Michael Branham has to take a two-pronged approach to thinking about succession planning. As this year's president of the Financial Planning Association, the issue is foremost for thousands of veteran advisors, especially for those who haven't yet given it the attention it's due. And as a 38-year-old CFP at Cornerstone Wealth Advisors, he finds that he and some colleagues may be the succession plan at the Edina, Minn., RIA firm where he works.
When he's not busy working to develop plans to assist advisors and promote the FPA, he's helping clients with cash flow, retirement planning, and tax and estate planning, as well as helping his firm determine its investment portfolio strategies.
Branham, who was president in 2008 of FPA NexGen, an organization of young advisors, recently sat down with the editors of Financial Planning to discuss the evolving role for younger planners in the profession and how the FPA can be as relevant as possible to planners. Below is a condensed version of the conversation.
You've said that finding the right strategy for growth is the No. 1 concern for planners. What's the best way for an advisor to go about it?
I think what we're hearing from our members is that practice management as a whole is really their top concern. How do they not only grow their practice, but structure their staff internally? What's the endgame in terms of succession planning?
When you think about growth, it's a little bit different for everybody. We have a plethora of coaches and professionals out there who can help each firm grow. Our job as an association is to match the practitioners with the professionals who can help them develop that marketing and growth strategy, and provide resources along the way so they have them at their fingertips while they manage their practice and move it forward.
A lot of planners in their 50s and 60s understand that they must get moving on succession planning. As a younger planner, have you thought about succession planning and the future of your practice?
I work in a practice where there are a couple of young planners in the firm and we could be the succession plan. So I think about it from the other side of things: How do I connect with the more seasoned veteran planners, and what do I need to bring to the table in order for them to know and trust that I can manage a business that they spent so much time - their blood, sweat and tears - building over the years?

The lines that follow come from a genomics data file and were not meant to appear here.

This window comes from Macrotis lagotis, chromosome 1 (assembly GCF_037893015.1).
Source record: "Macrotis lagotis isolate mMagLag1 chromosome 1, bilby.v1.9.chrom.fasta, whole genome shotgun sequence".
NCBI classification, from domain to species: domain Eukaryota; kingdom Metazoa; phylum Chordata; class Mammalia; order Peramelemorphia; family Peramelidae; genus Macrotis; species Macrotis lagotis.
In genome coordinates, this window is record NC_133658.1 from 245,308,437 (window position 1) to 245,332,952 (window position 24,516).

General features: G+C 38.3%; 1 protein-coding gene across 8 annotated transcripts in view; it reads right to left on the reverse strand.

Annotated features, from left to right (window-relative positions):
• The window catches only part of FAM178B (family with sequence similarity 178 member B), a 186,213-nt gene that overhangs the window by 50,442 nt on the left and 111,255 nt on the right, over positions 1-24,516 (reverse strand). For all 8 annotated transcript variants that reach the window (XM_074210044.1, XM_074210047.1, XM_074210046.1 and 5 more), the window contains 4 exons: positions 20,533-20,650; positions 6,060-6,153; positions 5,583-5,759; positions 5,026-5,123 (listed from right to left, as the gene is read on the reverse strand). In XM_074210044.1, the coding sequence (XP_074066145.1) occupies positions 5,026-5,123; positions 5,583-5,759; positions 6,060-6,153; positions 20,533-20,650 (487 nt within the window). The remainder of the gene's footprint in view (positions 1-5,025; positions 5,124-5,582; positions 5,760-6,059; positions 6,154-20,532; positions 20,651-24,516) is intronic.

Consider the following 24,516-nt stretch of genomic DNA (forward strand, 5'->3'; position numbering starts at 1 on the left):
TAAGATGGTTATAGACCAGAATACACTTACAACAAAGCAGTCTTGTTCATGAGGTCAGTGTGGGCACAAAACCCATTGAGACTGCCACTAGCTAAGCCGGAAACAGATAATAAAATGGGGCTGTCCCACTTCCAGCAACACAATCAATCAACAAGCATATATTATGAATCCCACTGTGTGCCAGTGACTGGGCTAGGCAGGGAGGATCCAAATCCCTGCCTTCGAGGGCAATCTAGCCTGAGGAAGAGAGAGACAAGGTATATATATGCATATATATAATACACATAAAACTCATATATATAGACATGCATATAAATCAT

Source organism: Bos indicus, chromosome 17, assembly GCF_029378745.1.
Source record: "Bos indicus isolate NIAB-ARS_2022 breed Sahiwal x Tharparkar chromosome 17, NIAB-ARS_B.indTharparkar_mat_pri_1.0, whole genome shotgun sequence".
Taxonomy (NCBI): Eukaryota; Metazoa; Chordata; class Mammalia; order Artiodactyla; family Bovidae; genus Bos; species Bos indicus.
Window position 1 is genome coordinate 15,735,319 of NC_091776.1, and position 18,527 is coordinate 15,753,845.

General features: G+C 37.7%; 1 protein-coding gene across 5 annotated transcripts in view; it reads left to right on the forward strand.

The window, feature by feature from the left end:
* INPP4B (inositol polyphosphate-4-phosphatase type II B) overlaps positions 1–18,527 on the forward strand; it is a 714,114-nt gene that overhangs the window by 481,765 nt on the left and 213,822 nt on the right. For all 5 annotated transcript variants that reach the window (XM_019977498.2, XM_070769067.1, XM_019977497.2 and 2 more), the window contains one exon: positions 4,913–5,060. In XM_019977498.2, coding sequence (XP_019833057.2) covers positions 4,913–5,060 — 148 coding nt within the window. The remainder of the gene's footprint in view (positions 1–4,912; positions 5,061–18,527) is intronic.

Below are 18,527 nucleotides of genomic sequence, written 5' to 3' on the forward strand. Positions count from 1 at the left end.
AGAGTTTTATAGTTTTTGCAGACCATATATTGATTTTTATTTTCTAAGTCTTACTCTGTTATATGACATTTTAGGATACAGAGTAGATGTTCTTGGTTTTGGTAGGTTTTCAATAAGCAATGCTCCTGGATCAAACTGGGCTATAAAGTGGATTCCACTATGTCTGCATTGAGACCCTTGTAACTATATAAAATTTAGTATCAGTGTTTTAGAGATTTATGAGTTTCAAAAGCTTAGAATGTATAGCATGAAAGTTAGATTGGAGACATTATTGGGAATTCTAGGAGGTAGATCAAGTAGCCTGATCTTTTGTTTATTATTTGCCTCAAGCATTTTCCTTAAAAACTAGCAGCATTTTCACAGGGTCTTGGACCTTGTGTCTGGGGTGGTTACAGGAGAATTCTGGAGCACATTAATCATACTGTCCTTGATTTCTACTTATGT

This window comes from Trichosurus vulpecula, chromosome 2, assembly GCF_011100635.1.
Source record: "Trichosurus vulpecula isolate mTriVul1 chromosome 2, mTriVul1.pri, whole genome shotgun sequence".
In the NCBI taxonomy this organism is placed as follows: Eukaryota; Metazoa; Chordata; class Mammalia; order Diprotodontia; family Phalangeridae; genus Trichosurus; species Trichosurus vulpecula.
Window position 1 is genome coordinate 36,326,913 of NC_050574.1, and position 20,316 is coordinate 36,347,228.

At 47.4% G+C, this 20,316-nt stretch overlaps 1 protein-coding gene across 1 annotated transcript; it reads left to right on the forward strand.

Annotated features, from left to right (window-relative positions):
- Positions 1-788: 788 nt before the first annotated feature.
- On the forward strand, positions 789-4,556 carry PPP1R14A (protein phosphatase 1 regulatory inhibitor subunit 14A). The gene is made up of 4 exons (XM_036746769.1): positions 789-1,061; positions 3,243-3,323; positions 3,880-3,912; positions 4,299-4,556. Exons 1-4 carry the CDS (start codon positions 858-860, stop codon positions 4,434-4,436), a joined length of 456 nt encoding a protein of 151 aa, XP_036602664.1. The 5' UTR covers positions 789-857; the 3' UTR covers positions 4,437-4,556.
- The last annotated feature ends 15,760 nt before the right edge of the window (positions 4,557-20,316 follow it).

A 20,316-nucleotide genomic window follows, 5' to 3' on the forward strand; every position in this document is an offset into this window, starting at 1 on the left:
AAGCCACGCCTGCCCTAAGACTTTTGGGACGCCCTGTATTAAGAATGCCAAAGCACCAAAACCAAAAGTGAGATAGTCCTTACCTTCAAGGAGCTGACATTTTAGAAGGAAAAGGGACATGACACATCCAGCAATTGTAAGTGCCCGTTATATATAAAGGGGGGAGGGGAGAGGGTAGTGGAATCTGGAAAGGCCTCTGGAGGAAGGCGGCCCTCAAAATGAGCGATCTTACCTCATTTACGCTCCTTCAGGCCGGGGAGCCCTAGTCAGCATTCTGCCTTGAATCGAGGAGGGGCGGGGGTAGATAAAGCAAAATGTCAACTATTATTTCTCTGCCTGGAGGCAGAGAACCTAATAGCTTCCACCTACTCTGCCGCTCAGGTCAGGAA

And so it's really that connection point and learning the skills, the competencies, that I'll need - not only to serve the clients within that business but to run a viable business as well. We have a number of different demographics within FPA, different generations. Part of our job is to help to develop the skills necessary in each generation.
In your work at the FPA, how do you make the case that there's a value proposition for planners in joining, and in going to the events?
The reality is we need to help our practitioners be better practitioners, run better businesses. From a professional education standpoint, we need to help our practitioners keep up with the latest trends and keep their skills and competencies at a level that really serves the client well.
We need to advocate for our practitioner members at both the state and the federal level. And we need to be a connection point for our practitioners, both through our conferences and some of our virtual online offerings, so that they can connect with other planners and learn what's going on out there in the profession. That's really our focus at FPA.
There are a lot of opportunities to connect, a lot of conferences, a lot of organizations. Do you think the industry has too many groups?
I don't know that we have too many. If you think about the groups that are out there, you've got NAPFA, which is really focusing on that fee-only financial planner. You've got FPA, which is focusing on a larger demographic. You've got the CFP Board, which is really the standard-setting body, and they maintain the marks from a standard-of-care, standard-of-competence standpoint in order to protect the public. And you've got groups like FSI, which was really born out of FPA to serve the actual firms themselves.
Each has its unique role. What we really need to do is find areas where the groups can work together on various issues and collaborate in order to better the profession and help the end game, which is to provide valuable services to the consumer.
There's been considerable attention this year on the run up in domestic stocks and in certain international markets. When they're working with clients to set up a portfolio, don't advisors really need to focus on the overlap with domestic securities when it comes to correlation?
I think you're right. There used to be a day where international equities were a good way to add a negative correlation in your portfolio. But we live in a time now where information moves so quickly, and the global marketplace is really becoming global.
The days of being able to say that as U.S. stocks go up, international stocks may go down, are really over. They move much more in the same direction now. So we really need to look for other ways to add negative correlation within a portfolio. But I don't think you would eliminate international stocks just because you've lost the negative correlation.
Scott Wenger is editorial director of SourceMedia's Investment Advisor Group and editor-in-chief of Financial Planning.
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